He cites all its prodigious abilities and performance stats, but then relates how the actual driving experience left him completely annoyed. He got this vague feeling that with all the computer-mapped throttle and gearing action, the car doing was really largely controlling the experience. Sure, he was nominally driving it, but with every action he took, the car seemed to be basically telling him “we value your input and are glad you’re part of the process” as it ultimately decided the final application.

        (great Autotopic book BTW)

    2. “that I’ve read suck balls” have you actually, you know, driven a Mk8 GTI/GolfR or an ID4? How long, on average, do the writers spend in the vehicle when reviewing? Check out some Mk8 forums (or spend some time in one if you can) because most of us are just fine with the controls after a few days at most. Not a perfect car for sure but I don’t even think about the controls any longer.

  11. Very excited for this, just waiting on price and availability. I’m concerned this is going to be priced as a low-volume/high priced nostalgia trap rather than a production vehicle meant for dailying.

    As I’ve commented often, I am in the market for a three row family hauler and would strongly prefer either a BEV or PHEV. The Pacifica and XC90 are the only options currently and both are attractive, but we’re trying to hold off as long as we can in the hopes of some market cooling off. The release date of the buzz is going to be hard to wait for, and I’m not 100% jazzed about buying a launch edition of anything, but on paper this ticks all our boxes.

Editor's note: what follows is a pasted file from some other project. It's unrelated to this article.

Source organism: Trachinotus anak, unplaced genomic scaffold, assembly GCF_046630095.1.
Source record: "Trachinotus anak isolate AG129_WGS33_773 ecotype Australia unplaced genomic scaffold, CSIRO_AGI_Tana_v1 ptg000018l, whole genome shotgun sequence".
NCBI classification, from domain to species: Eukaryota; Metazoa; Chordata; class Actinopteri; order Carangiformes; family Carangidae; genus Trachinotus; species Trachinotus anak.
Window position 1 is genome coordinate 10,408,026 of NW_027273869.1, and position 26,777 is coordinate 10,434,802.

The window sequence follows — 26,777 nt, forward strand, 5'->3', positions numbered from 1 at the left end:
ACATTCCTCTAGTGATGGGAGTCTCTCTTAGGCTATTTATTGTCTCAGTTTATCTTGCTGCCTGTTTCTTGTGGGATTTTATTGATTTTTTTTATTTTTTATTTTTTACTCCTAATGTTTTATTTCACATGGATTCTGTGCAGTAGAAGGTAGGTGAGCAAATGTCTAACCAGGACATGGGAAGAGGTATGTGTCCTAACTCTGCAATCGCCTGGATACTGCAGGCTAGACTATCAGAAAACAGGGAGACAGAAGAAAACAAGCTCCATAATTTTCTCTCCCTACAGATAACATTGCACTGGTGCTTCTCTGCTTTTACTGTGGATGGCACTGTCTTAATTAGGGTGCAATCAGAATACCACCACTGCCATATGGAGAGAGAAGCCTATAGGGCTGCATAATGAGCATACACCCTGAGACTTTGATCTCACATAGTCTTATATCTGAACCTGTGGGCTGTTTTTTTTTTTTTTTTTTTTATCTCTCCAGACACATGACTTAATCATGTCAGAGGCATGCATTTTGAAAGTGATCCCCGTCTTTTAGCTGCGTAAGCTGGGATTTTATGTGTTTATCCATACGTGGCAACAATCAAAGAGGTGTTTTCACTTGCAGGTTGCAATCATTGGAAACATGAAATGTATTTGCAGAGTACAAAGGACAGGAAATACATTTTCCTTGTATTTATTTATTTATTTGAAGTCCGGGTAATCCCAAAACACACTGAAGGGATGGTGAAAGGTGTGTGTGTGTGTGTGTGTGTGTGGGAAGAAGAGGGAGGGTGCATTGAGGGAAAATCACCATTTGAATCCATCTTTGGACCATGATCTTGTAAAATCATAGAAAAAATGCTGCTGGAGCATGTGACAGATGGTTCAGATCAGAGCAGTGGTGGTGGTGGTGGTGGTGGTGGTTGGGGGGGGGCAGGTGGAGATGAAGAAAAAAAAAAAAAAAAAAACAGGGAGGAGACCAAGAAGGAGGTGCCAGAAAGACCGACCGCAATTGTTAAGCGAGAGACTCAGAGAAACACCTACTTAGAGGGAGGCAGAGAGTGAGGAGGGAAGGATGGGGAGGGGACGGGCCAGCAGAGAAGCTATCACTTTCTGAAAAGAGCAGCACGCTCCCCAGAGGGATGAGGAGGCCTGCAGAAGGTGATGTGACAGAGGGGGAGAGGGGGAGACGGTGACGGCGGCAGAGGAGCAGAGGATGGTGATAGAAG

12. I just don’t see this VW going anywhere.
    For one, VW’s jumping on the ‘retrocool’ bandwagon more than 20 years too late. Retro is not cool right now. Not even VW retro. If it was, the New Beetle wouldn’t have been canned.

    Two, there’s no getting around the fact that it’s a minivan. Americans hate minivans currently. The only people buying minivans are parents with 3+ kids who can’t afford whatever 3-row SUV is necessary to keep up with the Joneses these days. “But Chrysler sold 98,323 Pacificas in 2021! That’s a lot!” 98k is a lot by itself. Until you find out they sold 264,444 Grand Cherokees in 2021, an increase of 54,658 from 2021. Plus 65,935 Durangos, 2,675 Grand Wagoneers, and 5,439 Wagoneers.
    Over 3 million SUVs sold in 2021. Who wants to guess how many minivans were sold across all makes and models including commercial only sales in 2021?